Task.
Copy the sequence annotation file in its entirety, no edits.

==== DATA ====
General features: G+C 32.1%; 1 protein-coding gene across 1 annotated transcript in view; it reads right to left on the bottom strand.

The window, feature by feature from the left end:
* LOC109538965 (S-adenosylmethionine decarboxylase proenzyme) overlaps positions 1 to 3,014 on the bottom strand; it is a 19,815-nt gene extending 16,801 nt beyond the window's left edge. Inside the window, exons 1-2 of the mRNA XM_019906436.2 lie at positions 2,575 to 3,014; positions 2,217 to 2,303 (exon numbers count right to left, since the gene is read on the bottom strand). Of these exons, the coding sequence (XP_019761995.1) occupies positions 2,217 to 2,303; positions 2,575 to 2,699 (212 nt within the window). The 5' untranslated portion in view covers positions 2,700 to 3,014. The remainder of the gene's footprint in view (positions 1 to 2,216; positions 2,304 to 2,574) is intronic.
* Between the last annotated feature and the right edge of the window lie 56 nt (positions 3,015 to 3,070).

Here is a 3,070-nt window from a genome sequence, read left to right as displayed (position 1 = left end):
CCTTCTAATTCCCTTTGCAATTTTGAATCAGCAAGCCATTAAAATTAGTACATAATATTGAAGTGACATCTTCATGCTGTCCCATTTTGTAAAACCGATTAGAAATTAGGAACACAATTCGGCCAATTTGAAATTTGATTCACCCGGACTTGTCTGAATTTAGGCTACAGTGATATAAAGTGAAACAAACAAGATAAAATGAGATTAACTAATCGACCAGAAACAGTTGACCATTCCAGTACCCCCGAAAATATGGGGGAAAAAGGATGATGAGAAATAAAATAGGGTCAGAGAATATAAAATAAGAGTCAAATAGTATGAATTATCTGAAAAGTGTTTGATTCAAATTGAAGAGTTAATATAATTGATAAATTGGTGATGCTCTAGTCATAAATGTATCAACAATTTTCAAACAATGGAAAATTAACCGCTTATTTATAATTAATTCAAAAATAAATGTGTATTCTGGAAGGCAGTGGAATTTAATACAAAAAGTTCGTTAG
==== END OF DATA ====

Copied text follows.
General features: G+C 32.1%; 1 protein-coding gene across 1 annotated transcript in view; it reads right to left on the bottom strand.

The window, feature by feature from the left end:
* LOC109538965 (S-adenosylmethionine decarboxylase proenzyme) overlaps positions 1 to 3,014 on the bottom strand; it is a 19,815-nt gene extending 16,801 nt beyond the window's left edge. Inside the window, exons 1-2 of the mRNA XM_019906436.2 lie at positions 2,575 to 3,014; positions 2,217 to 2,303 (exon numbers count right to left, since the gene is read on the bottom strand). Of these exons, the coding sequence (XP_019761995.1) occupies positions 2,217 to 2,303; positions 2,575 to 2,699 (212 nt within the window). The 5' untranslated portion in view covers positions 2,700 to 3,014. The remainder of the gene's footprint in view (positions 1 to 2,216; positions 2,304 to 2,574) is intronic.
* Between the last annotated feature and the right edge of the window lie 56 nt (positions 3,015 to 3,070).

Here is a 3,070-nt window from a genome sequence, read left to right as displayed (position 1 = left end):
CCTTCTAATTCCCTTTGCAATTTTGAATCAGCAAGCCATTAAAATTAGTACATAATATTGAAGTGACATCTTCATGCTGTCCCATTTTGTAAAACCGATTAGAAATTAGGAACACAATTCGGCCAATTTGAAATTTGATTCACCCGGACTTGTCTGAATTTAGGCTACAGTGATATAAAGTGAAACAAACAAGATAAAATGAGATTAACTAATCGACCAGAAACAGTTGACCATTCCAGTACCCCCGAAAATATGGGGGAAAAAGGATGATGAGAAATAAAATAGGGTCAGAGAATATAAAATAAGAGTCAAATAGTATGAATTATCTGAAAAGTGTTTGATTCAAATTGAAGAGTTAATATAATTGATAAATTGGTGATGCTCTAGTCATAAATGTATCAACAATTTTCAAACAATGGAAAATTAACCGCTTATTTATAATTAATTCAAAAATAAATGTGTATTCTGGAAGGCAGTGGAATTTAATACAAAAAGTTCGTTAG